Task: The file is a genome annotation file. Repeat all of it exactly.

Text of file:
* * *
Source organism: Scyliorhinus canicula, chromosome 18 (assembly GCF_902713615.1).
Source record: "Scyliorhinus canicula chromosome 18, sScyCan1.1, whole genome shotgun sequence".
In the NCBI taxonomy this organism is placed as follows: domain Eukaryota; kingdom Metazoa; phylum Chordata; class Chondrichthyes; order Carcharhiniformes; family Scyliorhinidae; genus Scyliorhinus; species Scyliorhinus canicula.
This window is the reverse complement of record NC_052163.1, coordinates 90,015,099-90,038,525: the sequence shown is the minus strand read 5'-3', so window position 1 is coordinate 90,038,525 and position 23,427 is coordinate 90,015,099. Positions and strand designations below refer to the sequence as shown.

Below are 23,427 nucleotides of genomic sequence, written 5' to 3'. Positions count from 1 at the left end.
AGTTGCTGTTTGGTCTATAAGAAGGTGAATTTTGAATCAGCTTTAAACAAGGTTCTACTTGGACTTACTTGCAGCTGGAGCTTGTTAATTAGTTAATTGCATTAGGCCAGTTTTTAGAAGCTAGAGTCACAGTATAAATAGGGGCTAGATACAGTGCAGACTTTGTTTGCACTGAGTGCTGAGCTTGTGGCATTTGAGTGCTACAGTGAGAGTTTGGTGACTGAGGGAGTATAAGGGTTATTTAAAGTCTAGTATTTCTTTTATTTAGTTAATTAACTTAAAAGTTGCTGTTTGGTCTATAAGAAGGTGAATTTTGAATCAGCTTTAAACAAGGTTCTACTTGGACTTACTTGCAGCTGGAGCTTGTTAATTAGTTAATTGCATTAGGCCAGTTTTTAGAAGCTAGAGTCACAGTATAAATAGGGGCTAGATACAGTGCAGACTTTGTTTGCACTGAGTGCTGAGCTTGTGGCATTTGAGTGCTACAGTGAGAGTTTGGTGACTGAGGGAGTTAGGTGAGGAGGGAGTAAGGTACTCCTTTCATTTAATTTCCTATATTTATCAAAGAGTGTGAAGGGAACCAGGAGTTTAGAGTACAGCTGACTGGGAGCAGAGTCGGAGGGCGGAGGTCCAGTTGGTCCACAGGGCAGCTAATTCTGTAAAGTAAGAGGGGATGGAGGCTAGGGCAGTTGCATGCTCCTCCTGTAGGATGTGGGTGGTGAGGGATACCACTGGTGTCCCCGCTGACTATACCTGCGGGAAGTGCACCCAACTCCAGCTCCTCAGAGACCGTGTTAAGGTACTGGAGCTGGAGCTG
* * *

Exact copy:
Source organism: Scyliorhinus canicula, chromosome 18 (assembly GCF_902713615.1).
Source record: "Scyliorhinus canicula chromosome 18, sScyCan1.1, whole genome shotgun sequence".
In the NCBI taxonomy this organism is placed as follows: domain Eukaryota; kingdom Metazoa; phylum Chordata; class Chondrichthyes; order Carcharhiniformes; family Scyliorhinidae; genus Scyliorhinus; species Scyliorhinus canicula.
This window is the reverse complement of record NC_052163.1, coordinates 90,015,099-90,038,525: the sequence shown is the minus strand read 5'-3', so window position 1 is coordinate 90,038,525 and position 23,427 is coordinate 90,015,099. Positions and strand designations below refer to the sequence as shown.

Below are 23,427 nucleotides of genomic sequence, written 5' to 3'. Positions count from 1 at the left end.
AGTTGCTGTTTGGTCTATAAGAAGGTGAATTTTGAATCAGCTTTAAACAAGGTTCTACTTGGACTTACTTGCAGCTGGAGCTTGTTAATTAGTTAATTGCATTAGGCCAGTTTTTAGAAGCTAGAGTCACAGTATAAATAGGGGCTAGATACAGTGCAGACTTTGTTTGCACTGAGTGCTGAGCTTGTGGCATTTGAGTGCTACAGTGAGAGTTTGGTGACTGAGGGAGTATAAGGGTTATTTAAAGTCTAGTATTTCTTTTATTTAGTTAATTAACTTAAAAGTTGCTGTTTGGTCTATAAGAAGGTGAATTTTGAATCAGCTTTAAACAAGGTTCTACTTGGACTTACTTGCAGCTGGAGCTTGTTAATTAGTTAATTGCATTAGGCCAGTTTTTAGAAGCTAGAGTCACAGTATAAATAGGGGCTAGATACAGTGCAGACTTTGTTTGCACTGAGTGCTGAGCTTGTGGCATTTGAGTGCTACAGTGAGAGTTTGGTGACTGAGGGAGTTAGGTGAGGAGGGAGTAAGGTACTCCTTTCATTTAATTTCCTATATTTATCAAAGAGTGTGAAGGGAACCAGGAGTTTAGAGTACAGCTGACTGGGAGCAGAGTCGGAGGGCGGAGGTCCAGTTGGTCCACAGGGCAGCTAATTCTGTAAAGTAAGAGGGGATGGAGGCTAGGGCAGTTGCATGCTCCTCCTGTAGGATGTGGGTGGTGAGGGATACCACTGGTGTCCCCGCTGACTATACCTGCGGGAAGTGCACCCAACTCCAGCTCCTCAGAGACCGTGTTAAGGTACTGGAGCTGGAGCTG